Trent Richardson, the third overall pick in the 2012 draft and the running back for whom the Colts traded a first round pick a year ago, has seen his role as a running back significantly decrease in recent weeks, to the point where he saw just one snap at running back in last Sunday's playoff win. On Thursday in practice, Richardson was seen working with the special teams units.
"I'm here to do whatever I can to help the team," Richardson told ESPN's Mike Wells in the locker room today after practice.
It's a scenario that reminds of the Darrius Heyward-Bey situation last season. He was signed as a free agent wide receiver in the offseason, but he saw his role significantly decrease as the season went on, to the point where he was basically only a special teams player. DHB handled the "demotion" with incredible class, always saying that he would do whatever he could to help the team in whatever role they asked of him. It sounds similar to what Richardson is saying now. And it's pretty clear that he's been demoted as well - but that was clear before he started playing on special teams. Another free agent signed by the Colts, LaRon Landry, also lost his starting spot and played special teams, but he has worked his way back into the starting lineup. Can Richardson do the same? Perhaps the more important question to ask is this: will he even get the chance?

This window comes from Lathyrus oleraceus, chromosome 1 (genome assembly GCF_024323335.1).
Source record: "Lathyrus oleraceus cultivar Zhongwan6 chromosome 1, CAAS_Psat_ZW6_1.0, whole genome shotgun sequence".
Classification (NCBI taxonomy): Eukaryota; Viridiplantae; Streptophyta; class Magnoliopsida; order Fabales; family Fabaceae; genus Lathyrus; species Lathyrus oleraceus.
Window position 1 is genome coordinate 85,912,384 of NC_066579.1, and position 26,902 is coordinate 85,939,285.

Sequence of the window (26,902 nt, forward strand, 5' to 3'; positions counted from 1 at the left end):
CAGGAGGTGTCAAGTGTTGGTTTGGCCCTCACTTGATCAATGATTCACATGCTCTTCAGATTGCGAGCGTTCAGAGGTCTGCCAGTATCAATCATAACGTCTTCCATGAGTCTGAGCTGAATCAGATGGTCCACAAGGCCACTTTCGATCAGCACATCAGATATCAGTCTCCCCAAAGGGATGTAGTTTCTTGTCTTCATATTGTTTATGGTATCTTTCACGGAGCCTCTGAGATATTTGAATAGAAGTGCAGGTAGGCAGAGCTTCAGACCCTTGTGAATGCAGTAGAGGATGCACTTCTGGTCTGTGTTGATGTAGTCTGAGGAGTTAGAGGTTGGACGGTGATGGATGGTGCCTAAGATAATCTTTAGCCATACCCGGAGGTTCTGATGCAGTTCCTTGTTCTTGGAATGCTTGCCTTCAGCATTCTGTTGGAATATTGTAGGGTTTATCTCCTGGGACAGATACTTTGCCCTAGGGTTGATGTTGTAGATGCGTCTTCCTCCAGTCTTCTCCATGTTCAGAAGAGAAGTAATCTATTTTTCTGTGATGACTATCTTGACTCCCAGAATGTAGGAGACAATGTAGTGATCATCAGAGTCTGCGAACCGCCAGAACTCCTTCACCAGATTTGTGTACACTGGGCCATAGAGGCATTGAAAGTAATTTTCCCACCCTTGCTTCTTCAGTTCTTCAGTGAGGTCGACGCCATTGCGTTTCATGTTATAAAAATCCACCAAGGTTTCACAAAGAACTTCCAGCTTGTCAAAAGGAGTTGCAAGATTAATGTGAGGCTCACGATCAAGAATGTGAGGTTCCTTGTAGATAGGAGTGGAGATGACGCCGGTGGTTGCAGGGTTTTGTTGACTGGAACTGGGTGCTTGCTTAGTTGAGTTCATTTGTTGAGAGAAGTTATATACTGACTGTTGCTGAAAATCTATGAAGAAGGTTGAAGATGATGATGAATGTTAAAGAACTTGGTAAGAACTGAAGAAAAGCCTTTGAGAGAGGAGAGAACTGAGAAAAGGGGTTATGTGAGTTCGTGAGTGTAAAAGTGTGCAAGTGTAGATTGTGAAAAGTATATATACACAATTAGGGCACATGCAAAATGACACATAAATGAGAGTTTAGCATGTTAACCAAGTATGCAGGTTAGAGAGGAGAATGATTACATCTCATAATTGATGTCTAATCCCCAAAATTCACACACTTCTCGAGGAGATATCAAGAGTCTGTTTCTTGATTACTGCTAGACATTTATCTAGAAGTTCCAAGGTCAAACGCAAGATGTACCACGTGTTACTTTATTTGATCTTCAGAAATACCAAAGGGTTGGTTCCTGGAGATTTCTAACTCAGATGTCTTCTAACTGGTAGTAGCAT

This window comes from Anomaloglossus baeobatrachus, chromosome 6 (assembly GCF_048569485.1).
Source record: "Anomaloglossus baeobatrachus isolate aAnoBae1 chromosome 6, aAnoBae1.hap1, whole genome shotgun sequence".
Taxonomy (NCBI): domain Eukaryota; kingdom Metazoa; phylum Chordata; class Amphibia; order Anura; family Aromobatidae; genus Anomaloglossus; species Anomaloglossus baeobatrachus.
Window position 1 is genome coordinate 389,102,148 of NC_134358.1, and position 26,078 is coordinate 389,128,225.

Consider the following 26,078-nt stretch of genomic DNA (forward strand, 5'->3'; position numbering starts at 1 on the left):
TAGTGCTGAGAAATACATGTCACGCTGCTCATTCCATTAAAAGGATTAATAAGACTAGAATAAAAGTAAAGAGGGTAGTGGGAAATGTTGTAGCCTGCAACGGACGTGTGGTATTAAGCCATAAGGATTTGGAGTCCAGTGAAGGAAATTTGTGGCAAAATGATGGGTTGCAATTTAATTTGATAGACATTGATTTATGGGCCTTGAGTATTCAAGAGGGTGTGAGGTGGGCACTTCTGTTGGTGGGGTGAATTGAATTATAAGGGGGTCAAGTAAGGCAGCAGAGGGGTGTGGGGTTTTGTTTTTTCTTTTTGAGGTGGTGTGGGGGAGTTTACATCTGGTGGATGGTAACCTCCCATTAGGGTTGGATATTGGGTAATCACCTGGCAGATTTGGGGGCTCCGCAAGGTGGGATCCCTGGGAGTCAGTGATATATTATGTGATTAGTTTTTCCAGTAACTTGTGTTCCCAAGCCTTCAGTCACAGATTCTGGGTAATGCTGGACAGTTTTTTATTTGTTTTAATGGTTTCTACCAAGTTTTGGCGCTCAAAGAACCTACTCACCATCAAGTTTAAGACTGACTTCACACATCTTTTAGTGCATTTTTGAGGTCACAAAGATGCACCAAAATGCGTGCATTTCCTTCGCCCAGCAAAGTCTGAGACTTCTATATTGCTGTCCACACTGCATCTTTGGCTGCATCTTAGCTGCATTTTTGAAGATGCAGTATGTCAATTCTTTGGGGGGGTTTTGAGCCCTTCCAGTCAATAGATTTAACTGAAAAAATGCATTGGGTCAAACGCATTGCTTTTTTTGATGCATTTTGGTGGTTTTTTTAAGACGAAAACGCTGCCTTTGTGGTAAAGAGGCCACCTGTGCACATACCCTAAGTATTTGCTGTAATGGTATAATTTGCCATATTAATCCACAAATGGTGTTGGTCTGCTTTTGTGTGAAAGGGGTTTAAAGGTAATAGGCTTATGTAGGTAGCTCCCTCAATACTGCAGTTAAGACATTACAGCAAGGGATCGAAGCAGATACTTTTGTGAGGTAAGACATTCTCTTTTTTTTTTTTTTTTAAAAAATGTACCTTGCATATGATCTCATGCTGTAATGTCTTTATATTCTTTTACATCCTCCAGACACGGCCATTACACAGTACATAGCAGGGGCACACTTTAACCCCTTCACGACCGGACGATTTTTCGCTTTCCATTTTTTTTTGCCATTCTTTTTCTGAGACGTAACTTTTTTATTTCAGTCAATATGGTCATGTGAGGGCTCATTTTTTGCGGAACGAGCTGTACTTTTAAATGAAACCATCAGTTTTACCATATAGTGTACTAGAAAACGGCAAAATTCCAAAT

"All of our guys are practicing and ultimately Coach Pagano, he'll decide on who's going to get the opportunities to carry the ball," offensive coordinator Pep Hamilton said today. That statement in itself is pretty startling and brings with it a lot of questions, but for our purposes let's then look at what Chuck Pagano had to say about Richardson's role this Sunday.
"We're going to evaluate the situation as we go through the week and we'll know more as we go through the week," Pagano said when speaking with the media on Wednesday. Or, in other words, he wouldn't say. But it does seem like Richardson won't be moving up that much in the running back order, which on Sunday saw him number three behind Boom Herron and Zurlon Tipton. And really, there's not much that Richardson has shown as to why he should be ahead of those two. In 29 regular season games with the Colts, he's rushed for just 977 yards and six touchdowns while averaging 3.1 yards per carry. In three career postseason games with Indy, he's rushed for just one yard on four carries combined, plus lost a fumble. Last week, he didn't see a single carry. And it's looking like he won't have a big role in the offense this week, either, as he's working some with the special teams units now.